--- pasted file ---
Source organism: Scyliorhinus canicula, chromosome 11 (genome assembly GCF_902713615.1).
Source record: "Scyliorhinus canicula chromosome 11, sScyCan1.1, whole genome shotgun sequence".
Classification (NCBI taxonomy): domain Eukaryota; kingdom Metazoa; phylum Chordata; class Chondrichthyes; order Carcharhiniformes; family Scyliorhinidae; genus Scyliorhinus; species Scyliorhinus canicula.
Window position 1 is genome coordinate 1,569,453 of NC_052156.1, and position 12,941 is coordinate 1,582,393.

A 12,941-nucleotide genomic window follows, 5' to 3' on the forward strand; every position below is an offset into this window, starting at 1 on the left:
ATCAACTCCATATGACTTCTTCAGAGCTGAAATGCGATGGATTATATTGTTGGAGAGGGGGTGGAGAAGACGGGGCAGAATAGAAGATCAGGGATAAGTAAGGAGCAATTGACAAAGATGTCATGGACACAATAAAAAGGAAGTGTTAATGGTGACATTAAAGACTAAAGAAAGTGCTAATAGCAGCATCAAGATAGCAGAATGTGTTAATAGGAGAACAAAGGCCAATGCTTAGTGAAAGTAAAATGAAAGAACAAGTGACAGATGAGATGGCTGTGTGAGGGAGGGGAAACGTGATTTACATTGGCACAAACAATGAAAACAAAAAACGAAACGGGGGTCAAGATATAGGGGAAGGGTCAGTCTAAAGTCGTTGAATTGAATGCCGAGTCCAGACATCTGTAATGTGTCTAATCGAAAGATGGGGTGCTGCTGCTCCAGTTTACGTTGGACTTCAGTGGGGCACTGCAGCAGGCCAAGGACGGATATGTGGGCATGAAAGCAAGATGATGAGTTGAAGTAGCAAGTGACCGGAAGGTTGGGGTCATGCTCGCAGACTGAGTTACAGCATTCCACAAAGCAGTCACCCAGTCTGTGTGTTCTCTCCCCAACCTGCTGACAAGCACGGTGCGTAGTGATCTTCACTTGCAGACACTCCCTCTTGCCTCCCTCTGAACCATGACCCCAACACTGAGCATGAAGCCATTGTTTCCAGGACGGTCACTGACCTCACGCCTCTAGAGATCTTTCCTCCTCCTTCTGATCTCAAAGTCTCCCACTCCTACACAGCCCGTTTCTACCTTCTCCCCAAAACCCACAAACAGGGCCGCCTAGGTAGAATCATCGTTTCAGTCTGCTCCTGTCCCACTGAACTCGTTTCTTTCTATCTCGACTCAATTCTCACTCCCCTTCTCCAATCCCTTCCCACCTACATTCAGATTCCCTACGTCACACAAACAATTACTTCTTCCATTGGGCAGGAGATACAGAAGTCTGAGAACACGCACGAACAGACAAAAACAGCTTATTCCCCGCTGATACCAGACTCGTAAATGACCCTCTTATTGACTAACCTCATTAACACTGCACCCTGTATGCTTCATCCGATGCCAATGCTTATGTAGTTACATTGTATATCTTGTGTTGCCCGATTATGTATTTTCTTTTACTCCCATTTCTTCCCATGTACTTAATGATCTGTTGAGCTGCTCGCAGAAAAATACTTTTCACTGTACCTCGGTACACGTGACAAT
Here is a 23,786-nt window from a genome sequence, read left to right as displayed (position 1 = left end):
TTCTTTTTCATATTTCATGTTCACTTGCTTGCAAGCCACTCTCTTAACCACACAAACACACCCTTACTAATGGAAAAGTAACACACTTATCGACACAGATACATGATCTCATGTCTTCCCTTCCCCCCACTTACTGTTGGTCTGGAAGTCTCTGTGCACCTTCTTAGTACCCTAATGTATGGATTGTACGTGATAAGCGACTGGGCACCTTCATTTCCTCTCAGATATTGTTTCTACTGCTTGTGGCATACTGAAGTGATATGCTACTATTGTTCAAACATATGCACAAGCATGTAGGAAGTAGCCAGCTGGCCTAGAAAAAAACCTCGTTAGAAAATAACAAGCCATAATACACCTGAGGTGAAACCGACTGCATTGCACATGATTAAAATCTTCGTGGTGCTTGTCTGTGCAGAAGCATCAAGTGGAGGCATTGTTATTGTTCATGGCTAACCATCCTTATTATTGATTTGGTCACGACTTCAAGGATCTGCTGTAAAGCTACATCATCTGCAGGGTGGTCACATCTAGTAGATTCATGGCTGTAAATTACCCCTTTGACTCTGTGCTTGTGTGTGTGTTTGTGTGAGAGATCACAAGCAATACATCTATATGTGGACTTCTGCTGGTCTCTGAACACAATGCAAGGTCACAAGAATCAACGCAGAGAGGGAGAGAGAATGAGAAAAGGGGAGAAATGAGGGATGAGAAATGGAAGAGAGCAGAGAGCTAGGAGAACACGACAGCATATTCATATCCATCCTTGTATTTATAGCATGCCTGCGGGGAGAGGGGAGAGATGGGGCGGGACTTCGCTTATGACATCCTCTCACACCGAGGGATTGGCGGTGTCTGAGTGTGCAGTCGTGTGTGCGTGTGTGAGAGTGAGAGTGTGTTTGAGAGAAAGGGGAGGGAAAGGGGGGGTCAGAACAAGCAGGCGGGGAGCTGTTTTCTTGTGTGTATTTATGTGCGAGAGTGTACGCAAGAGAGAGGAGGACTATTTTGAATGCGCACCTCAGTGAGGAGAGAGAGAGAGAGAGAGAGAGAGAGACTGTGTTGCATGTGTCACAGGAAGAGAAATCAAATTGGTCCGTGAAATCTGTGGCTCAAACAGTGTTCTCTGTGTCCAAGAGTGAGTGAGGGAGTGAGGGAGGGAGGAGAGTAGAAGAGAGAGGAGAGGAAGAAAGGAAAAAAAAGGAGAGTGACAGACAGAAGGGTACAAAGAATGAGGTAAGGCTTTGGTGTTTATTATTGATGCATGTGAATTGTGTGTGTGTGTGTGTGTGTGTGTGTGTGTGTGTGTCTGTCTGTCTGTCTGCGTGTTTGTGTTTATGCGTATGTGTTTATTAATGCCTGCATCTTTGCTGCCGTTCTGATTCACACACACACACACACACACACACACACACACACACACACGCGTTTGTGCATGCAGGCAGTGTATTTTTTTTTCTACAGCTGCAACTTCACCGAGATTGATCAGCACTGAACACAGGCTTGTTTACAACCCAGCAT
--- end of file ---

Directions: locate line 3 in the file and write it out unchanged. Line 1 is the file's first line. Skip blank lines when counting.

Classification (NCBI taxonomy): domain Eukaryota; kingdom Metazoa; phylum Chordata; class Chondrichthyes; order Carcharhiniformes; family Scyliorhinidae; genus Scyliorhinus; species Scyliorhinus canicula.